buy this

The Metropolitan Museum of Art in New York’s relationship with Islamic works is long and rich, from the first jewelry it acquired in 1874 to the founding of its Department of Islamic Art in 1963 to the massive expansion of the department there. a decade ago in 15 galleries. This spring, the museum celebrated the anniversary of this renovation by inviting a handful of artisans from around the world who pursue ancient techniques and design principles to create jewelry, clothing, homewares and accessories from quality. for a capsule collection called Heirloom Project, curated by Madeline Weinrib. “The Met has been an inexhaustible source of inspiration for my work,” says Brazilian jewelry designer Silvia Furmanovich, who drew inspiration from Iznik plates and tiles from the museum’s Ottoman-era archives to create two earrings and a clutch, all inlaid with wood via the age-old practice of marquetry. Other participating manufacturers include Munnu the Gem Palace, run by the Kasliwal family of Jaipur, who fashioned a pair of colorful enamel earrings with an Indian poppy motif, and New Delhi-based contemporary jewelry designer Hanut Singh, who produced carved emerald and diamond pendants. Available at the Met Store Mezzanine Gallery, (212) 570-3767.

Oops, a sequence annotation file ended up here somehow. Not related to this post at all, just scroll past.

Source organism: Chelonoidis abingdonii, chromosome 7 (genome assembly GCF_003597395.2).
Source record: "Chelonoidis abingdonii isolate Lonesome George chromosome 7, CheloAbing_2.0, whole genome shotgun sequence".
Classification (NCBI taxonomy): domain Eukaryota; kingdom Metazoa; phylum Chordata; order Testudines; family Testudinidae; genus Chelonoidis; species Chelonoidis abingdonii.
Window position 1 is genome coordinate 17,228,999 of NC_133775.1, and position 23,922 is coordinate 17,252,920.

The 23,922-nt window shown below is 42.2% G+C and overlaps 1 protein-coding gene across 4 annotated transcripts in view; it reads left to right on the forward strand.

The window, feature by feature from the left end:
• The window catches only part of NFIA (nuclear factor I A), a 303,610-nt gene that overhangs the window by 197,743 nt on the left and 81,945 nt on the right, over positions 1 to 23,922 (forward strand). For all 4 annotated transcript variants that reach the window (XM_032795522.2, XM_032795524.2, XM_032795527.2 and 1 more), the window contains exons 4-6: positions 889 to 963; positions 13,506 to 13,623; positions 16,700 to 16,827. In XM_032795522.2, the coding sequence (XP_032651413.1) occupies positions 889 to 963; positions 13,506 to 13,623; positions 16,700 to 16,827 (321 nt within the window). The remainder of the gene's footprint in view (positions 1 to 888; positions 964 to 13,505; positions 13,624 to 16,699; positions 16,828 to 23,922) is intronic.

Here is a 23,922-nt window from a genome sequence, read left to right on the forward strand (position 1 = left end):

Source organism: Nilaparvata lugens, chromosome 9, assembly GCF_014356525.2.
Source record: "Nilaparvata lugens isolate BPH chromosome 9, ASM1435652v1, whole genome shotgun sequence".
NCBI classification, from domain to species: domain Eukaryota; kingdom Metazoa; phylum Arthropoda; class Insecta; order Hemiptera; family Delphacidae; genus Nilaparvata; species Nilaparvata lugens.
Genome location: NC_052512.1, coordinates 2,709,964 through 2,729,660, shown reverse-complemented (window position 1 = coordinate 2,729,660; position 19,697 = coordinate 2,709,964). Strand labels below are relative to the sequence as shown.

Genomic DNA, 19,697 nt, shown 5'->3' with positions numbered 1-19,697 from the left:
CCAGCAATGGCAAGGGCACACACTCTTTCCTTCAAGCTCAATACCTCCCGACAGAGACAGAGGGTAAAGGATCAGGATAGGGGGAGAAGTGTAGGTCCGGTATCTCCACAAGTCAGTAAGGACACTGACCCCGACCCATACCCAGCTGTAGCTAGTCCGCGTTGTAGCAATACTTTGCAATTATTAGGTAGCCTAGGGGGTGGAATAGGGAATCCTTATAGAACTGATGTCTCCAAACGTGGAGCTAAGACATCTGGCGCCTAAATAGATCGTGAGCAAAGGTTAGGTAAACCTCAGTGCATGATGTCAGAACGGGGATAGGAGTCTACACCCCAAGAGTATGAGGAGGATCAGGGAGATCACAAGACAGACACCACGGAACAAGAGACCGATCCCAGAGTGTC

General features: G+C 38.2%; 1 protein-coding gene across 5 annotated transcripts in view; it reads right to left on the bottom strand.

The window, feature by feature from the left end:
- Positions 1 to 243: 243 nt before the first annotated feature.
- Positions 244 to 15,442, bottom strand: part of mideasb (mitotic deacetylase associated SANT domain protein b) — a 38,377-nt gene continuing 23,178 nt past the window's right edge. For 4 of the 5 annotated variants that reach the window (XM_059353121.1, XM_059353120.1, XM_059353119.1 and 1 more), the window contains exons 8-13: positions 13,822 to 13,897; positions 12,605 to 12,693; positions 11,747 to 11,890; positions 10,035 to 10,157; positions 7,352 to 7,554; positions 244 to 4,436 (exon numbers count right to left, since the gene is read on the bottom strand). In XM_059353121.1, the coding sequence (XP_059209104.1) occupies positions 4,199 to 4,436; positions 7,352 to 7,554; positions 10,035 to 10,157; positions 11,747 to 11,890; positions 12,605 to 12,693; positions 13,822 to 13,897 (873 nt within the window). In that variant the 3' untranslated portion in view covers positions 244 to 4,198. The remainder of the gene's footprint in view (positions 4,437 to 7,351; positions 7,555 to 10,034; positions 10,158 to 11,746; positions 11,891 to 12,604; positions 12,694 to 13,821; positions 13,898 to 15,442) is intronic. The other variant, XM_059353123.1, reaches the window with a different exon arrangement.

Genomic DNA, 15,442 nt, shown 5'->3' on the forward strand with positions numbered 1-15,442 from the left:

On an ordinary spring day, in Rockefeller Center Plaza, you see the flags of the world’s 193 nations wave gently in the breeze. But from May 5, the poles will instead feature everyday clothes donated to artist Pia Camil for her installation “Saca Tus Trapos al Sol” (“Air your dirty laundry”), a component of “Intervención /Intersección”, an exhibition curated by Mexico City-based Masa Gallery and curated by Su Wu. For the rest of the exhibition, which is held in a former post office, you will find a wide range of works by Mexican artists and non-Mexicans whose work is nevertheless part of the traditions of the country. Rarely seen are erotic drawings by Adolfo Riestra, born in Tepic in 1944 and best known for his totem sculptures, and an original 1937 plaster relief sculpted by Isamu Noguchi, who traveled to Mexico City in 1935 and stayed there about eight months. (He was inspired by his interactions with local talent, including Frida Kahlo, with whom he had a brief affair). These sit alongside contemporary pieces that reuse junk, including face-like switch covers that Tomás Díaz Cedeño fashioned from salvaged scrap metal, and sculptural car hoods riddled with bullets and repaired with streams of gold in the Japanese Kintsugi style by Rubén Ortiz Torres. As Wu, who is interested in what it means to transform space or material and upend established narratives, sees it: “These artists challenge the whole idea of ​​monumentality and singular genius. On view at Rockefeller Center Plaza and by appointment, May 5 through June 25, masaatrockefellercenter.as.me/nyc.